(Sources: 21, Gentile)
Name: NORTHEASTERN Type: Cargo converted to "tanker" - carried barrels of oil
Builder: 1901, Chicago Ship Building Company Owner: Northwestern Steam Ship Company
Date Sunk: 12/27/1904 Cause: grounded on Diamond Shoals
Size (ft.): 254 x 42 x 23 Tonnage: 2157 tons
Propulsion: Triple-expansion steam Location: Diamond Shoals, 0.5 miles from the Hesperides wreck site

The Northwestern, a sister ship of the Northeastern. She was sunk off of Cuba by the U-507 on April 30, 1942. (Bowling Green University via 21)

SHIP HISTORY; (Gentile, 21)
The Northeastern was traveling from Port Arthur, TX to Philadelphia, PA when she approached the Diamond Shoals on December 27, 1904. She was carrying a crew of 22. A gale, which had blown her off course, combined with bad visibility and rough seas, resulted in her grounding on the Diamond Shoals before midnight. The waves breaking on and over the ship in the shallow waters of Diamond Shoals beat down on the vessel, quickly breaking it in two, and destroying the lifeboats being launched by the ship's crew. Gathering on the stern, they fired signal rockets hoping to attract the attention of the one of the life saving stations on the North Carolina coast...and waited, hoping the ship would not break completely apart before rescue arrived.

It was two days before the gale and its large waves subsided enough to allow members of the Cape Hatteras and Creeds Hill (Frisco area) Life Saving Service to row the miles out to the stricken vessel. It was still dangerously rough, prompting one of the keeper of the Hatteras Station, Patrick H. Etheridge to advise "The Blue Book says we've got to go out and it doesn't say a damn thing about having to come back" Approaching the remains of the Northeastern through the breaking waves, the Hatteras boat and Creeds Hill boat took the 22 survivors off the stern section of the ship and brought them back to shore.

Diving Depths: 30-45 ft. Bottom mostly at 40 ft with rising wreck structure
Current: The current and surge makes this wreck not divable most of the time
Visibility: If currents and waves allow diving, you will generally have good viz on the site due to the shallow water and white sand...though it may tend to be milky if there is a lot of sand kicked up into the water column.
Summer Temperature: hi 70s to 80s
Points of Interest:Bow, windlass, anchor, boilers, engine, stern, rudder post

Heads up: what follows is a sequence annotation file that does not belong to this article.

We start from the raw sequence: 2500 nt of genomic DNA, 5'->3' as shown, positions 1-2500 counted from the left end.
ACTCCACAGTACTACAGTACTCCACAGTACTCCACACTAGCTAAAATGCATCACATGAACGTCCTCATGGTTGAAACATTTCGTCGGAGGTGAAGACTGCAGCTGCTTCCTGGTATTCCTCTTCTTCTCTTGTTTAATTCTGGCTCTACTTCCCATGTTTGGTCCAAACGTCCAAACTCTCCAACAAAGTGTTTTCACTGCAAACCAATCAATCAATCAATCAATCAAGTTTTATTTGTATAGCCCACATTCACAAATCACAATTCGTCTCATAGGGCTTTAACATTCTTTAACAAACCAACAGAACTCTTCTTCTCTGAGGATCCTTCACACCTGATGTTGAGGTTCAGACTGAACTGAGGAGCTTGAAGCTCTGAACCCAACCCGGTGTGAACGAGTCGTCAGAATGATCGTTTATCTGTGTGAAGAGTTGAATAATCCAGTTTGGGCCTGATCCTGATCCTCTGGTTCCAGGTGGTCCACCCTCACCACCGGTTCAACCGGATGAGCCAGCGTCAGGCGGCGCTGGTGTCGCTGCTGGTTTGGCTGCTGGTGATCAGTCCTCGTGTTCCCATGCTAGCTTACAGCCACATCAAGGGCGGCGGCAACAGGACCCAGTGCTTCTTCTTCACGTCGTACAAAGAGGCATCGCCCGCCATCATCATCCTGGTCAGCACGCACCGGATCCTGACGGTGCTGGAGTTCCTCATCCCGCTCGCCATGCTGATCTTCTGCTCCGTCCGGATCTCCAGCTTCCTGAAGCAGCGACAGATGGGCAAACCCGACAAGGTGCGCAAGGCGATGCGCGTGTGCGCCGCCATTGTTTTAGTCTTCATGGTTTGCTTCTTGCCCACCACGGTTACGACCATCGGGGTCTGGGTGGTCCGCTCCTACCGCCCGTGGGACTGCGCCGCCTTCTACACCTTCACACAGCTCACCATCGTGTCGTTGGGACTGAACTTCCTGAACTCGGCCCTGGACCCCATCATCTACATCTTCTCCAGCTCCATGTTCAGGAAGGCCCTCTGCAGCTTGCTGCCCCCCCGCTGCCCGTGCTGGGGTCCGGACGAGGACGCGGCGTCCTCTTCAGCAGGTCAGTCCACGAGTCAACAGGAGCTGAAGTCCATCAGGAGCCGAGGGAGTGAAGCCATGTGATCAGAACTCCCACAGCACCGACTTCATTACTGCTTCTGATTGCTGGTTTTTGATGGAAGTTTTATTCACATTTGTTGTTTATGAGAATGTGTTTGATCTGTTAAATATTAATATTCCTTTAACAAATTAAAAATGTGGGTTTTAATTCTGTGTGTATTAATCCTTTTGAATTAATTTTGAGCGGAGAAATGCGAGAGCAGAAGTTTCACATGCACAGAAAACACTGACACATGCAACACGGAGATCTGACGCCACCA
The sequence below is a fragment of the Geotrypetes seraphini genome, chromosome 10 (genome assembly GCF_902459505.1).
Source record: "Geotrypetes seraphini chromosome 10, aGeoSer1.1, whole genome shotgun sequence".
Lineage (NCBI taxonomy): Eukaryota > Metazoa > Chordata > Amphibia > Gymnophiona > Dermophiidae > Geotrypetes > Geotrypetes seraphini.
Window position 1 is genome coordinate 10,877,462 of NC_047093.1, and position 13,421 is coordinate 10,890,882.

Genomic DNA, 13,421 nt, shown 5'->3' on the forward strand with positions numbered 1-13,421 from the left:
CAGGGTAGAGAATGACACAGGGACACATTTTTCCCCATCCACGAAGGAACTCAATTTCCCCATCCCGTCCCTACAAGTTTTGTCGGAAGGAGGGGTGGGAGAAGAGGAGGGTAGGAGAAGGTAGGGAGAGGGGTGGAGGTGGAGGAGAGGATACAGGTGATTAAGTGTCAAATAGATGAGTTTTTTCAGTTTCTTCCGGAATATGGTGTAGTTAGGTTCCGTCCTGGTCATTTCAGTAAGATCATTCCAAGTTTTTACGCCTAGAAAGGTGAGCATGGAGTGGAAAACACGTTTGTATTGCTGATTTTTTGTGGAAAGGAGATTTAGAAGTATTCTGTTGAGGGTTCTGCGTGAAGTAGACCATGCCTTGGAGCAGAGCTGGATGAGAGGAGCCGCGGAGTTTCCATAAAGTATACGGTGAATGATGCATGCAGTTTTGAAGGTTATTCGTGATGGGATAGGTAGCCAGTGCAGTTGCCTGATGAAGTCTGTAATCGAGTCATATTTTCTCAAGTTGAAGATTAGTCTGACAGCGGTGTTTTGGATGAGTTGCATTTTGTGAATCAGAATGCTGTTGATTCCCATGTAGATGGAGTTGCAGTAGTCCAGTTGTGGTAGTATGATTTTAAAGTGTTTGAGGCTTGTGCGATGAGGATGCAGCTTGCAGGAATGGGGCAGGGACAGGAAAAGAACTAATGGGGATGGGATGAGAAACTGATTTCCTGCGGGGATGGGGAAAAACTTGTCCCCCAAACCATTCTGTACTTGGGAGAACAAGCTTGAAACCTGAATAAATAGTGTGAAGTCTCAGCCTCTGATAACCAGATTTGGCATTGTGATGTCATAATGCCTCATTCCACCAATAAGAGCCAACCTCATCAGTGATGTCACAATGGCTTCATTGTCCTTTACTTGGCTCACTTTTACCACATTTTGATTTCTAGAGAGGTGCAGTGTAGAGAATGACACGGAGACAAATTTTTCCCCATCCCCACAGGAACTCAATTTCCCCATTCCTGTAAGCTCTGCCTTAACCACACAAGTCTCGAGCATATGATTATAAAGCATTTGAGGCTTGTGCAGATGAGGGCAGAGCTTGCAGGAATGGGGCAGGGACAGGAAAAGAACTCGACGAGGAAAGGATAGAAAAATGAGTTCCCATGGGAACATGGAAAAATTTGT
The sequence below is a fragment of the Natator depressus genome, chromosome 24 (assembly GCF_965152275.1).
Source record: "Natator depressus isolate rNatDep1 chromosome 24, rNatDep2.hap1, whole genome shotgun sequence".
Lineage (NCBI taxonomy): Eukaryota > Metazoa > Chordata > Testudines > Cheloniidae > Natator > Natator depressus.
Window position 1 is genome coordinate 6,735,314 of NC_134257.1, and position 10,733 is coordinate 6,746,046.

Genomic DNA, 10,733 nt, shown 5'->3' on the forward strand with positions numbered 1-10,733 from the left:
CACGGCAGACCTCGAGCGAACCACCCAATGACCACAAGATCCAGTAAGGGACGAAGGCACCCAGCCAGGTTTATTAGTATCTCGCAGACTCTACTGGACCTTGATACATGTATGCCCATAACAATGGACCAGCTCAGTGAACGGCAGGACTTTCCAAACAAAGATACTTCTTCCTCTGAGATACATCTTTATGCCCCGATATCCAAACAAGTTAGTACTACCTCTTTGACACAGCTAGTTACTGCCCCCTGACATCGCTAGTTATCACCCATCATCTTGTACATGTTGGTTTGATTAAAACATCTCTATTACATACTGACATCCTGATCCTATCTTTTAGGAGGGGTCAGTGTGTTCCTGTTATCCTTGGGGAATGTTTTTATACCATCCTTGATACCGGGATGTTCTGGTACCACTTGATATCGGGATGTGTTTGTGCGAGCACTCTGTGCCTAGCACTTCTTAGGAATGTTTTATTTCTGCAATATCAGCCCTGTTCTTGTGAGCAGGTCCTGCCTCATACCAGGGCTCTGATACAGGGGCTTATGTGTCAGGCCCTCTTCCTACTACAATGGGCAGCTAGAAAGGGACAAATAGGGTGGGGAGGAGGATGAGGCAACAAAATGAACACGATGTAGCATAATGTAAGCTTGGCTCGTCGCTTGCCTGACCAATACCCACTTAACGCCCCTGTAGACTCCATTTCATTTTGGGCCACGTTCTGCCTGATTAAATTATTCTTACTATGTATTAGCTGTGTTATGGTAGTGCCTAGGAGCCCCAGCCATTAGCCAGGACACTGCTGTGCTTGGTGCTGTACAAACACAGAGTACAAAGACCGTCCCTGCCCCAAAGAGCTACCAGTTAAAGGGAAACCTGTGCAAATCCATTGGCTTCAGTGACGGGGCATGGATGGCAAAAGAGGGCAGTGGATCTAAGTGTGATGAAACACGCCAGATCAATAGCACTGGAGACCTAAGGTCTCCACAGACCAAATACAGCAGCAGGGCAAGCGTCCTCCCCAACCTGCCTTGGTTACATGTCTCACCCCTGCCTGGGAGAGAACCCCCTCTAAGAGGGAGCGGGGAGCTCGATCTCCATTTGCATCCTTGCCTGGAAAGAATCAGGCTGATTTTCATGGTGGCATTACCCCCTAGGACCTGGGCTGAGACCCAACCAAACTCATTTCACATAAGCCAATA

Fish/Animal Life: More shallow water fish: spadefish, triggerfish, oyster toadfish, sea bass, sheepshead, small grouper
Description: When you have that rare combination of conditions on Diamond Shoals that allows you to dive this wreck, don't pass up the chance. The wreck sits on its keel and unless covered up by the shifting Diamond Shoals sands, the parts are contiguous and without gaps. Collapsed hull plates come and go with the shifting sands and lay scattered having fallen into and outside the wreckage. The wreck was positively identified when one of the initial divers on the wreck, Steve Lange of Hatteras, recovered brass letters spelling the ships name from the stern fantail. What you get to see on this wreck is often determined by the level of the sand waves that get deposited on the wreck site. Sometimes the stern is completely covered up. The shallow depth allows very long bottom times so the wreck can be explored completely at a very leisurely pace. There can be a surge running through the wreck so have your buoyancy and shallow water skills ready - especially if carrying a big dome on a camera housing!

The bow of the Northeastern and anchor windlass still sitting on the remains of the deck
Article from December 29, 1904 New York Times reporting the Northeastern rescue. Head on view of the bow in its final resting place on Diamond Shoals
Looking back towards the bow structure The top of the engine with boilers in the background
Starboard port bow anchor still sits in hawse pipe Two boilers midships
Rudder post sticks up above the stern fantail Looking back towards the stern with rudder post sticking up in the center
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